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In this context, Villa’s humor played an important role in completing a situation that called for a dance between the Chacareras and the Zambas, turning Nahuel Huabi into a cliff. And in between, Jorge Fundermol’s “Oración del remanso”, some clues and the ultimate satisfaction of being part of a truly popular festival.

Thus, the presence of the Guillo Espel Quartet highlighted Fimba’s vast stylistic palette once again on a still-sparkling stage, where contrasts play against each other and in favor of a musical journey enriched by connection and interaction.

That’s why the call of the guitarist and composer was added to the group consisting of Alejandro Becerra on cello, Alejandro Kuershberg on pantone and Oscar Albrieu Roca on percussion, Bombisto from the Villamor group, Miguel Luduena on marimba and vibraphone. Version of La Humble by Diaz Brothers.

By then, Espel and his people put their music at the service of a journey through different parts of Argentina by Julio Argentino Jerez, “La baguala”; Chile’s Willy Pascuan’s cueca “Voi Pa’ Mendoza” and “La Nochera”, a classic classic, offer a different perspective on the group’s proposal, full of subtleties and nuances.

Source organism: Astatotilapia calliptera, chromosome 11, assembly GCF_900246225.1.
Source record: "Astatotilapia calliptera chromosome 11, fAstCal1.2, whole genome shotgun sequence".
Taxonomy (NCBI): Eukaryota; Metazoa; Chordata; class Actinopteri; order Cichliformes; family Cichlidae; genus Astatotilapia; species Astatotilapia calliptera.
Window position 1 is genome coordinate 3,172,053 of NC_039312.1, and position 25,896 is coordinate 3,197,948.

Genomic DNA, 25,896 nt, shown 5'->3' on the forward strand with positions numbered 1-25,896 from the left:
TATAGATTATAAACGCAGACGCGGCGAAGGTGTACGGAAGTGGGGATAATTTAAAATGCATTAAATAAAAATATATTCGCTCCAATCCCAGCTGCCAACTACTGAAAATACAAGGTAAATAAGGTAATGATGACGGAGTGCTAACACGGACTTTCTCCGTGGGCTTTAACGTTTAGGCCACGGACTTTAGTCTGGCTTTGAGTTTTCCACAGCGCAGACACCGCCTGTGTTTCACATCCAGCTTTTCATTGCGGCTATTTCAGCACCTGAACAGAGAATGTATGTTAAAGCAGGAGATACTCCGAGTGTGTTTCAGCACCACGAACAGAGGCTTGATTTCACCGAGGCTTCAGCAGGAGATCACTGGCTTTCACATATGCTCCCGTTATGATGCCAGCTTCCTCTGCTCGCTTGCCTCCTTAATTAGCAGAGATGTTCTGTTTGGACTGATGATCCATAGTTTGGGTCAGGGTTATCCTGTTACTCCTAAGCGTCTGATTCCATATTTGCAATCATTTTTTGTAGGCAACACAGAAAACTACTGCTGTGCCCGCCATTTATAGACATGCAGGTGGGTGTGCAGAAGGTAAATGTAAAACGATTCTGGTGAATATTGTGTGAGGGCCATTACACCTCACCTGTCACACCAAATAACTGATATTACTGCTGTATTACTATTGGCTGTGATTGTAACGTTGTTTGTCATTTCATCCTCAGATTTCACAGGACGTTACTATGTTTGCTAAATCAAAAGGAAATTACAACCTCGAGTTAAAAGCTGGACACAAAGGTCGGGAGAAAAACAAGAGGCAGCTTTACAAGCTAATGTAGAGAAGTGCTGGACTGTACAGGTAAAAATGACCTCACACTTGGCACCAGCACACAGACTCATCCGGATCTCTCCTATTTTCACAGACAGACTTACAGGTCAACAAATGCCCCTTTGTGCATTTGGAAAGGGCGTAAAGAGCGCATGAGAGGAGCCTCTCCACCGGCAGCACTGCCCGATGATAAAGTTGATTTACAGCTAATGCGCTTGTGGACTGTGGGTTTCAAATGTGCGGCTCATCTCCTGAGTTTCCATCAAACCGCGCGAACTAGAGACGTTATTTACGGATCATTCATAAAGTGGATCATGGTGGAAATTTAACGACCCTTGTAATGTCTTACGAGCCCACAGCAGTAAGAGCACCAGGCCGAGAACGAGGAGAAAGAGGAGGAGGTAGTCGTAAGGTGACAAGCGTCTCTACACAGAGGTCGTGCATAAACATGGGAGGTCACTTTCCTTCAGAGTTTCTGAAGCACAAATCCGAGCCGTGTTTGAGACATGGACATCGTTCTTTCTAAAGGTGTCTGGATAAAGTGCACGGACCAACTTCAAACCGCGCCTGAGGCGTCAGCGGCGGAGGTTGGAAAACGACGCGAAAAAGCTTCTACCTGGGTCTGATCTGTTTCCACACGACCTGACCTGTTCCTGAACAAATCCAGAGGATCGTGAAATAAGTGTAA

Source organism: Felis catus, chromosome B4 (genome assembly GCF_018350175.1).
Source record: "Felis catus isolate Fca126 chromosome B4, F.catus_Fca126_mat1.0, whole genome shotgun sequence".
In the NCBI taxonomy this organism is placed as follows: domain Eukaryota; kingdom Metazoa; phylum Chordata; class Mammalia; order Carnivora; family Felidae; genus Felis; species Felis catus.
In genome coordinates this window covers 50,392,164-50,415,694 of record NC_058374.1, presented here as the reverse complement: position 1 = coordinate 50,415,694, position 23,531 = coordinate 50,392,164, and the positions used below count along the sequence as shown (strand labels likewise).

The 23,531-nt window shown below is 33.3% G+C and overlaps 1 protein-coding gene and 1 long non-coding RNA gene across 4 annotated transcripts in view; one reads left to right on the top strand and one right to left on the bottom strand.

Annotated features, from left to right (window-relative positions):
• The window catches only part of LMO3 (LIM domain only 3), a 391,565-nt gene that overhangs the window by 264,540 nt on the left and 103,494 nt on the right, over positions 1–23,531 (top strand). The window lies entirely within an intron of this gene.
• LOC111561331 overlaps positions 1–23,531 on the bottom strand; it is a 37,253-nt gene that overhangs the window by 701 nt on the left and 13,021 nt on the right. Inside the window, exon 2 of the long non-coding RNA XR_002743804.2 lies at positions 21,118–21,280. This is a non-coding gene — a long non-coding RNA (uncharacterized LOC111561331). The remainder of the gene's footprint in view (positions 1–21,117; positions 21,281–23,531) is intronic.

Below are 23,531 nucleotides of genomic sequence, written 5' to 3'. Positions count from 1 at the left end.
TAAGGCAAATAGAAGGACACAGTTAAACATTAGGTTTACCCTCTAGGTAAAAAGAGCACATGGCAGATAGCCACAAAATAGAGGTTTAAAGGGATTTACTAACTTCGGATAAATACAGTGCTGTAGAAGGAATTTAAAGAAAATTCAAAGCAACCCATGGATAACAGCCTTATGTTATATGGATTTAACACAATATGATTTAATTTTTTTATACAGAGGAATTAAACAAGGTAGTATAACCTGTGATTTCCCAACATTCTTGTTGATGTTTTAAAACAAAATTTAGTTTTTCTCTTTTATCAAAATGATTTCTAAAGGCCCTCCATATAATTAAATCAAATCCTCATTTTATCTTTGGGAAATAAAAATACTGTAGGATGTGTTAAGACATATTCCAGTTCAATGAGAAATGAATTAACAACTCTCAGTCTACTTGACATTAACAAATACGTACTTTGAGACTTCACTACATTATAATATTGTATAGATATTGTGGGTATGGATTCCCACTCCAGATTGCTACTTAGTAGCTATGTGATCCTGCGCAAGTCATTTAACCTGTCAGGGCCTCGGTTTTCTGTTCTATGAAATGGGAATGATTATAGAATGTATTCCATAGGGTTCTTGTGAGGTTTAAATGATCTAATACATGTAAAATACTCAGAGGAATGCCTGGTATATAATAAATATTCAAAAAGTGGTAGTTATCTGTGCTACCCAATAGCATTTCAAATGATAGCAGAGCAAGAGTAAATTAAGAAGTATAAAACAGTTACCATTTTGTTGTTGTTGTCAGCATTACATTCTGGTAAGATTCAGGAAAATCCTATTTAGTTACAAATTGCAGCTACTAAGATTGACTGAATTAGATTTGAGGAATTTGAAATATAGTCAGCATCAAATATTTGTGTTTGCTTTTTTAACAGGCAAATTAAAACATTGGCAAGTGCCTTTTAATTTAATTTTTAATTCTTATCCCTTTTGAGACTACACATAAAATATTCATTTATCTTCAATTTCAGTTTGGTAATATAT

They played two pieces, “Otra Latitude” and “Fabi” as Spells of Great Beauty; And on “Salí al ruedo,” Albrieu Roca extends his virtuosity to the marimba, while Guerschberg and Becerra both hold their own in command of the solo and duet instruments throughout “La interruptida.” ” and “Zamba Azul” contributed to a timbral diversity that was enriched again with Ludueña’s contribution for a personal version of “La viuda” as a key and final touch to the concert.

Choirs in the cathedral, hymns in La Araucania